Between 1595 and 1600 Shakespeare faced a series of adversities that no doubt affected him profoundly, even as he continued to produce first-rate plays at a blistering pace. Many of the adversities that arose during this time related to the precariousness of the theater. In 1595 the Lord Chamberlain’s Men were preparing to move into a new theater in the Blackfriars district of London, when the Countess Elizabeth intervened. Though a strict Puritan, the Countess’s objection to the Blackfriars theater had less to do with morality than with her concern about ragged crowds flooding into an already cramped area of town. She used her connections among the nobility to ban the company from their new theater, leaving them in serious financial trouble. The following year brought the death of Henry Carey, the patron of the Lord Chamberlain’s Men. His death placed the company’s future in jeopardy, and it survived in part because another patron adopted the players, but also because the company underwent a restructuring that involved the actors themselves, Shakespeare included, taking a financial stake in the company. The construction of the famous Globe Theater in 1599 ensured the company’s survival into the next century.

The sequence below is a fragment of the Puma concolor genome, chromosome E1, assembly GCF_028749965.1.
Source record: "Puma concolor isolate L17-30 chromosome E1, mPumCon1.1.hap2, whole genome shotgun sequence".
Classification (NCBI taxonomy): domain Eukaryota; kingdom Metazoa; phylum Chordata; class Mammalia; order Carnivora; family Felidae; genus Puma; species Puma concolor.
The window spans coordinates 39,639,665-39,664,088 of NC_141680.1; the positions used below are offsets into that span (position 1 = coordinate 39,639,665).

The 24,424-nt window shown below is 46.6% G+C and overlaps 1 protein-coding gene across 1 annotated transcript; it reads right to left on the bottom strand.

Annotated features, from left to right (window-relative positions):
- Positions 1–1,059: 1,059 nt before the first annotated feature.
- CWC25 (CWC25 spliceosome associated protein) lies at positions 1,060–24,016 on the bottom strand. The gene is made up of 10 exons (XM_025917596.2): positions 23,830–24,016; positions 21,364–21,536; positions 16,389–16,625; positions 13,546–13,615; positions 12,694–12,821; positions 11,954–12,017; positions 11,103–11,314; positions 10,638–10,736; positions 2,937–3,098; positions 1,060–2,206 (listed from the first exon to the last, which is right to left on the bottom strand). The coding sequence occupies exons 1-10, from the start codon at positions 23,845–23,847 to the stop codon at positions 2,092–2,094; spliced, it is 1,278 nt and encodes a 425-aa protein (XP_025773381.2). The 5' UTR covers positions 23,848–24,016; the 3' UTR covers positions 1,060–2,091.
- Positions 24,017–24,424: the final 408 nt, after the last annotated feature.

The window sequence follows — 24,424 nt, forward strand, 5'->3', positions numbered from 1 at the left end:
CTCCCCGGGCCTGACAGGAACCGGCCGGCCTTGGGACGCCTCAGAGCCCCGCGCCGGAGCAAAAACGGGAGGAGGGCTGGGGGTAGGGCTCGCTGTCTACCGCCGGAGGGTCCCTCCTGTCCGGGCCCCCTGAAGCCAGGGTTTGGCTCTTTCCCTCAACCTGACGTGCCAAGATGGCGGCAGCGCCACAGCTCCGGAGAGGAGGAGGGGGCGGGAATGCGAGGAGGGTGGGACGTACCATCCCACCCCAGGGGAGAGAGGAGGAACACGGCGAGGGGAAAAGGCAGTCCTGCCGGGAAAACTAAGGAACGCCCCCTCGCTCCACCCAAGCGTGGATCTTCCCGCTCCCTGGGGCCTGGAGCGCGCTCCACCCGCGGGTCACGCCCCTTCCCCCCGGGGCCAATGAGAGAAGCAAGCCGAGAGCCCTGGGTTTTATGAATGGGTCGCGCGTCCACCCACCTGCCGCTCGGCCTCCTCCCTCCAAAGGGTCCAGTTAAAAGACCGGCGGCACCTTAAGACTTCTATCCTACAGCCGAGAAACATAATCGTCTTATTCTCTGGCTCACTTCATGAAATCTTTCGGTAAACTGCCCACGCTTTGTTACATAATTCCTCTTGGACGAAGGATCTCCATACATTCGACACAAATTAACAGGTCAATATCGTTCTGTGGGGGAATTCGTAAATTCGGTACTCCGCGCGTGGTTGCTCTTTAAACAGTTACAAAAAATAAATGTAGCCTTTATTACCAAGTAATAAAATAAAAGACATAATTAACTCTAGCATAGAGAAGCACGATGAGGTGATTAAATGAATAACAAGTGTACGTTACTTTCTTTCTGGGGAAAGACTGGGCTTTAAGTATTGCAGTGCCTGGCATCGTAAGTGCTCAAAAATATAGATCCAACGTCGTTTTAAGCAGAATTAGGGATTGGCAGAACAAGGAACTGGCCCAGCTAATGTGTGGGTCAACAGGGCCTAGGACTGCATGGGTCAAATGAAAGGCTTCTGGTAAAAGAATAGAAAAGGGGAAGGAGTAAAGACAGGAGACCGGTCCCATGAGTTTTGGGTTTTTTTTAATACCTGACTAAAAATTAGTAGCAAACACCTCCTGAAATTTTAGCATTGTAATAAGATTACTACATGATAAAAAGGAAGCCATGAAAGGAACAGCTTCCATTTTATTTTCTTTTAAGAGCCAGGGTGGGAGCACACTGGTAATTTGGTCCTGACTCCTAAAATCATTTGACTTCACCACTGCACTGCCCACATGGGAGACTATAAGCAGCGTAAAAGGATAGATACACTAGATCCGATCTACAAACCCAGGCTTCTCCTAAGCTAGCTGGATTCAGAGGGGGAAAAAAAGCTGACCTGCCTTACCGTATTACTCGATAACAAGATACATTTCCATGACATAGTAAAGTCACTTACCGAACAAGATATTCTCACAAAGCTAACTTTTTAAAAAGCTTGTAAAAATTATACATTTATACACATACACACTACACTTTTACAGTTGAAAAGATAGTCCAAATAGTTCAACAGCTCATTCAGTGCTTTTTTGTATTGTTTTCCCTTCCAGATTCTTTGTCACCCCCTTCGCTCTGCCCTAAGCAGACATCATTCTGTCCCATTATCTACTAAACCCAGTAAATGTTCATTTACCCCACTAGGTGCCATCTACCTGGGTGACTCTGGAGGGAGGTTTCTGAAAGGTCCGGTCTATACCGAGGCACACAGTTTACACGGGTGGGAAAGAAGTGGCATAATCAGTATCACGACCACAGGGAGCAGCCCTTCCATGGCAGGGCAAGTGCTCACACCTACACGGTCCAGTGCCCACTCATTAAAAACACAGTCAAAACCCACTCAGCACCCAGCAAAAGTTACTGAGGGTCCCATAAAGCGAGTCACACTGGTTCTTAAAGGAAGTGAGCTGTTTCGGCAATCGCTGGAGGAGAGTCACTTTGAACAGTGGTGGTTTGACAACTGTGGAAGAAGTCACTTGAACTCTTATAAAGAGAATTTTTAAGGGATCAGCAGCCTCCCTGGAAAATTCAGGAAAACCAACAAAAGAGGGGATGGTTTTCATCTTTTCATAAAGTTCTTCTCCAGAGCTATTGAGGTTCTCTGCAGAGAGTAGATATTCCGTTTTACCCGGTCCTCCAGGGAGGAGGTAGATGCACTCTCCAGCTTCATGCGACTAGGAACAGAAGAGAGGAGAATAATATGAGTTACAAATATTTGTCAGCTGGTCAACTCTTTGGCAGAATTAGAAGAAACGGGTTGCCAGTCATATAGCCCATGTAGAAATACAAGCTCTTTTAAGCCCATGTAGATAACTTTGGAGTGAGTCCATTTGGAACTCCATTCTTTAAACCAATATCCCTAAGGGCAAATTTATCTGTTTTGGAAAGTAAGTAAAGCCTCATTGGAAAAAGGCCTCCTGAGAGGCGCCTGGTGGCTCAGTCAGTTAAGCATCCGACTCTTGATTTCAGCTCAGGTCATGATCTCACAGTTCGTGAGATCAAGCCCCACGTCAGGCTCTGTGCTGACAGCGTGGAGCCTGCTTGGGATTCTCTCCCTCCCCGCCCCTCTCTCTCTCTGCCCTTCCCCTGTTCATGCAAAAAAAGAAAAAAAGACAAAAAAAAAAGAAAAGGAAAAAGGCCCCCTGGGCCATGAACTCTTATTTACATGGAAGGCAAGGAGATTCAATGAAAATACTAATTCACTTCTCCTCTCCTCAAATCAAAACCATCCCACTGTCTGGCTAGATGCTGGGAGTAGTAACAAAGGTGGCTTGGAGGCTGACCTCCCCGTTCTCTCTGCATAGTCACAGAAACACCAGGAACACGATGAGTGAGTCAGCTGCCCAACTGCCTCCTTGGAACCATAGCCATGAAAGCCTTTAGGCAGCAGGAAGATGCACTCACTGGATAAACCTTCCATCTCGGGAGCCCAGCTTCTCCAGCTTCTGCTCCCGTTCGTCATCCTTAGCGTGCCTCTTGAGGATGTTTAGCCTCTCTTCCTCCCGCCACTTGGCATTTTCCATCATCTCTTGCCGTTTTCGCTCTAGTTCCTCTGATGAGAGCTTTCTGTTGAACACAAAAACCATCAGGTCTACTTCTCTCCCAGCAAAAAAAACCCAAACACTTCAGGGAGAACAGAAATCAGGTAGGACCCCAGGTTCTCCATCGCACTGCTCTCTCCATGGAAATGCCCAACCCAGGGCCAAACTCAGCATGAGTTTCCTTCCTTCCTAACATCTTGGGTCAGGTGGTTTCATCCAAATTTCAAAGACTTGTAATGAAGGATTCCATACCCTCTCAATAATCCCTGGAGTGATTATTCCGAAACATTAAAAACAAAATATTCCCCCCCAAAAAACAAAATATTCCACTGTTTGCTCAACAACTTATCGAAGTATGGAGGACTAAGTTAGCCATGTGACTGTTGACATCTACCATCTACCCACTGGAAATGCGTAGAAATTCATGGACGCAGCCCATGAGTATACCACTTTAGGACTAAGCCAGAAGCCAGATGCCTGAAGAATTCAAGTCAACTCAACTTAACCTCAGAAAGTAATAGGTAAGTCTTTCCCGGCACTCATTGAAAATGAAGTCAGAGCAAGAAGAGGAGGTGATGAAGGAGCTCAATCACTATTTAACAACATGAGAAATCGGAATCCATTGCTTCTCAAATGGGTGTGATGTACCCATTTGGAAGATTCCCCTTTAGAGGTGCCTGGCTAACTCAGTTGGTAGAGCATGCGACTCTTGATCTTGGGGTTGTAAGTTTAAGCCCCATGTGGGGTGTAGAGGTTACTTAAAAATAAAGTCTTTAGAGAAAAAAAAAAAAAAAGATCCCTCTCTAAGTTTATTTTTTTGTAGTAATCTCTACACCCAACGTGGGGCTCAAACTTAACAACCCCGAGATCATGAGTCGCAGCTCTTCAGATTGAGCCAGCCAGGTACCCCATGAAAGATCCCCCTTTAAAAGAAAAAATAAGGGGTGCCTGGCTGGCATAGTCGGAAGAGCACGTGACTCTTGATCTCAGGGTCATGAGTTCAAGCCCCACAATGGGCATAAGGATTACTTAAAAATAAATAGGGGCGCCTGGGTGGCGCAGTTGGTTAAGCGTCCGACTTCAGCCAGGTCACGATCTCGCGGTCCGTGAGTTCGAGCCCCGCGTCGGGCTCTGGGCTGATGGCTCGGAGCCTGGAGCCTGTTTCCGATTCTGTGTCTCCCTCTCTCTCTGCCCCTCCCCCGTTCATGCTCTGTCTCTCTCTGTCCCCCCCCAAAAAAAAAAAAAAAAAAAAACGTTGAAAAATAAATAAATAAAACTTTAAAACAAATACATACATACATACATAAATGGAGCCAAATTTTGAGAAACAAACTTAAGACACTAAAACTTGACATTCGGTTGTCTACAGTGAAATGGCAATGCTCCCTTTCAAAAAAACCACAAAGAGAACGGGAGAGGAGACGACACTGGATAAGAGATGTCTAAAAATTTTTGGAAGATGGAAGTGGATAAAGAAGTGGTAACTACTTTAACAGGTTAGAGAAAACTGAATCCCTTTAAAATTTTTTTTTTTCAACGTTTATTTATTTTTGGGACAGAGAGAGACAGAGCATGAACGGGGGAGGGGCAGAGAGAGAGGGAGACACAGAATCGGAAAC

Aside from the challenges of surviving as a theater company in London, perhaps the greatest adversity Shakespeare faced during this period was the death of his only son, Hamnet. Shakespeare probably received word of his son’s illness sometime in the spring of 1596, and though we can’t know for certain, he most likely returned to Stratford to attend his son’s burial. But Shakespeare would not have been able to stay in Stratford for long. The death of Henry Carey came quick on the heels of Hamnet’s passing, which means that Shakespeare probably returned to London to deal with the loss of his company’s patron. Scholars speculate that though Shakespeare no doubt grieved Hamnet’s death at the time, this grief would not find expression in his writing until around 1600, when he wrote the play that bears his dead son’s name—“Hamnet” and “Hamlet” were synonymous at the time. If this is true, then Shakespeare’s expression of grief takes an unexpected form in the play. Instead of the central grief being that of a beloved son’s death, the play centers on the murder of a cherished father.